2.50
Hdl Handle:
http://hdl.handle.net/10755/154251
Type:
Presentation
Title:
Learning Disaster Preparedness: A Journey from Fear to Quiet Competence
Abstract:
Learning Disaster Preparedness: A Journey from Fear to Quiet Competence
Conference Sponsor:Sigma Theta Tau International
Conference Year:2007
Author:Nix, Elizabeth, MSN, RN, ET, CDE
P.I. Institution Name:Arkansas State University
Title:Assistant Professor of Nursing
Co-Authors:Charlotte Young, RN, PhD
[Research Presentation] Background: Due to the shortage of nurses and the need to provide care for victims of disaster, many nurse educators are teaching disaster preparedness in colleges of nursing. Little is known about the motivation or process related to learning disaster preparedness. Objective: The aim of this descriptive phenomenologic study was to describe the essence of students' experiences of learning and changing perception related to course on psychological aspects of disaster. Methods: Descriptive Phenomenology was used highlight the experience of learning psychological aspects of disaster preparedness. The main recruitment approach was offering a free course on psychological aspects of disaster to juniors and seniors in the BSN program within the southern part of the USA. Convenience sampling was used and resulted in 15 students who identified themselves as having gained a different perspective due to the course. Participants were asked to describe their experience of changing perception during the course. Their stories were analyzed using Colaizzi's method of data analysis. Results: Student attitudes changed from efforts to avoid trauma to methods of recognizing and aiding persons experiencing trauma. áStudents described a learning process of: 1) feeling driven to learn how to protect self and family 2) gradually understanding the difference between stress and trauma, 3) learning methods of protecting self and others from the effects of trauma when possible and 4) methods of recognizing and aiding persons who have experienced trauma. One unexpected finding was studentsÆ identification of two factors motivating learning were: 1) a belief that disaster could happen to them in the futureá and 2) having a personal orá close relationship to theá suffering related toá psychological aspects of disaster or war. Conclusions: The importance of the motivation to learn is a pivotal element to consider when teaching students disaster preparedness. This has important implications for educating nurses in the future.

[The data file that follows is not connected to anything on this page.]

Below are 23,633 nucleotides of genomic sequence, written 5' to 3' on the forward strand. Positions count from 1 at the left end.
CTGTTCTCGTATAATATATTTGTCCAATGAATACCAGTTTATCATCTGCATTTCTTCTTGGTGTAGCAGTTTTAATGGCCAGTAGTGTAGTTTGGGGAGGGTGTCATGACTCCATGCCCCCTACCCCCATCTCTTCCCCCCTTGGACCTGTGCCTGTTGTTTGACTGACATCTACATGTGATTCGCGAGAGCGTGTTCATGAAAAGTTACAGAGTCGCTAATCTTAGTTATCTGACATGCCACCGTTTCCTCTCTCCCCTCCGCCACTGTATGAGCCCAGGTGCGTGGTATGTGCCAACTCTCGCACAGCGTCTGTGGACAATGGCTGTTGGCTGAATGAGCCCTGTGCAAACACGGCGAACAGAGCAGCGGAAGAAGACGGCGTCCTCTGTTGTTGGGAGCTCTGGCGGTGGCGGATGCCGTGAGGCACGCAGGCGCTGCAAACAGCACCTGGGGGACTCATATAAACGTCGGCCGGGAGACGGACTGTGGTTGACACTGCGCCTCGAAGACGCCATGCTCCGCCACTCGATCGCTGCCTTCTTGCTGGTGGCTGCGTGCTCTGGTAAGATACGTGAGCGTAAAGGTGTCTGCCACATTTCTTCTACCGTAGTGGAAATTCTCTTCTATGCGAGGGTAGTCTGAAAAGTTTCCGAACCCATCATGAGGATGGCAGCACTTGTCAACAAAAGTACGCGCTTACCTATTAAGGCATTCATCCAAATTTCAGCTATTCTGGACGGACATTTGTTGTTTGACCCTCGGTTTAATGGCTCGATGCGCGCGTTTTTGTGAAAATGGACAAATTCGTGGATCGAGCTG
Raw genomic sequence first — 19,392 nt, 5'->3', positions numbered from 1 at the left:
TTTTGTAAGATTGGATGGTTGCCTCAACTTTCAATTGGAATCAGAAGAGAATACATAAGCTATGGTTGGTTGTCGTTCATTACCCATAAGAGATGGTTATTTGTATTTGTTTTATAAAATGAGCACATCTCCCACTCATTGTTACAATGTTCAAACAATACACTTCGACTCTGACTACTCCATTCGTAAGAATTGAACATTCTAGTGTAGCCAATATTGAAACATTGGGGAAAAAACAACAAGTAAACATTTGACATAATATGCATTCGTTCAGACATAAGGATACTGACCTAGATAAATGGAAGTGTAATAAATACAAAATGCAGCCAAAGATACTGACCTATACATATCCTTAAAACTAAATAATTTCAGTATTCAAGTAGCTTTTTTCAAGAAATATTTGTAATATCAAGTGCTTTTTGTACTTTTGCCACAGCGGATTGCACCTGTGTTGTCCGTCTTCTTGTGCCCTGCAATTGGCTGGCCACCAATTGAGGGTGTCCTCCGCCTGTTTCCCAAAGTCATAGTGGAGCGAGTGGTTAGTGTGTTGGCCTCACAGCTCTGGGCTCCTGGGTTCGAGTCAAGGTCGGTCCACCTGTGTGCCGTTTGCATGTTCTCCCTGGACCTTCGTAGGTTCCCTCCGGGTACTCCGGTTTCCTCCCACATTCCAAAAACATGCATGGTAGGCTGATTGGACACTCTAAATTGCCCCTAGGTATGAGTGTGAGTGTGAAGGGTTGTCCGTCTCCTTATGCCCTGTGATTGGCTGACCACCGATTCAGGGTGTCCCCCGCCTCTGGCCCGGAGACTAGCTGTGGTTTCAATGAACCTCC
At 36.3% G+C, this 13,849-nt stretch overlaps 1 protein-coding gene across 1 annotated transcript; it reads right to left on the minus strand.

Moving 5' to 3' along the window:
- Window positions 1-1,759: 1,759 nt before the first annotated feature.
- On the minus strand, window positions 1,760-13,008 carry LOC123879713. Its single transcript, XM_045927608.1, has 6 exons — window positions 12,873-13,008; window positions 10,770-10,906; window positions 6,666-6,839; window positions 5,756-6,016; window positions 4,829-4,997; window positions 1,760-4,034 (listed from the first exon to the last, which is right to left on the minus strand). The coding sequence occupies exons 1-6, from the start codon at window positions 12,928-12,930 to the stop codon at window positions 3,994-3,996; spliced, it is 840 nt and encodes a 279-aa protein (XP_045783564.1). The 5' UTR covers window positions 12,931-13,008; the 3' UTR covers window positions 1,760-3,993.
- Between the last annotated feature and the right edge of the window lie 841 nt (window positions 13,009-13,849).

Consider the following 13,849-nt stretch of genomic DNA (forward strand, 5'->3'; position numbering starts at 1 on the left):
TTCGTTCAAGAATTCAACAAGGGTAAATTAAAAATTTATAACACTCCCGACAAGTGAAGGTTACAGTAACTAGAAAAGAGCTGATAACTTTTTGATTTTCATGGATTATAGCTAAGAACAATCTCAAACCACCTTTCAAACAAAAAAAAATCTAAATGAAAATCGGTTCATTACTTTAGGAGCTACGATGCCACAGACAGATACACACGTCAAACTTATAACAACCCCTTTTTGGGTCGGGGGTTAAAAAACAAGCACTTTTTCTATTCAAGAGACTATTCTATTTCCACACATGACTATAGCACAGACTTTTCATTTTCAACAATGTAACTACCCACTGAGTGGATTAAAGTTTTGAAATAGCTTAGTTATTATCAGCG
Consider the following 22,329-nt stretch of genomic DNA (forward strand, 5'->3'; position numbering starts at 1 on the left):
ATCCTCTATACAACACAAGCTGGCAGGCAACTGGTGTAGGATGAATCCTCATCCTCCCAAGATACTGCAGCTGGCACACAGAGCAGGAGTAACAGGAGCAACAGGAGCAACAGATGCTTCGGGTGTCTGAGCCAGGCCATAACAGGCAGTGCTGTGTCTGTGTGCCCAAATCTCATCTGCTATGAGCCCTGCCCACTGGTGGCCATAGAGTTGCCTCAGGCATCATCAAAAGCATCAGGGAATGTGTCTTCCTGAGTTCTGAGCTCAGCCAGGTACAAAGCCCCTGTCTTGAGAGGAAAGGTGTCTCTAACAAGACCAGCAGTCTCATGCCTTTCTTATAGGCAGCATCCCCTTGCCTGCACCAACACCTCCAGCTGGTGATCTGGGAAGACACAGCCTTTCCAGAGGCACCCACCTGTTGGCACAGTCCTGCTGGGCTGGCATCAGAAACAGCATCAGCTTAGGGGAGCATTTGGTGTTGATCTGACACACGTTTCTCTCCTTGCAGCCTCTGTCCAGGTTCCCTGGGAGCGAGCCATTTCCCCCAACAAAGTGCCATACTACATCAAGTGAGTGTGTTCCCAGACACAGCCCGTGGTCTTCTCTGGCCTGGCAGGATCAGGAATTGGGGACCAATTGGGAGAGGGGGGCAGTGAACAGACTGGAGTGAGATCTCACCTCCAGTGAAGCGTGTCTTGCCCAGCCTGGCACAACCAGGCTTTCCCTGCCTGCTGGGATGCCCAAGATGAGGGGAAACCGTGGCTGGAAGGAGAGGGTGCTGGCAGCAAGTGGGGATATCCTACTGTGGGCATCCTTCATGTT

Repository Posting Date:
26-Oct-2011
Date of Publication:
17-Oct-2011
Sponsors:
Sigma Theta Tau International

Full metadata record

DC FieldValue Language
dc.typePresentationen_GB
dc.titleLearning Disaster Preparedness: A Journey from Fear to Quiet Competenceen_GB
dc.identifier.urihttp://hdl.handle.net/10755/154251-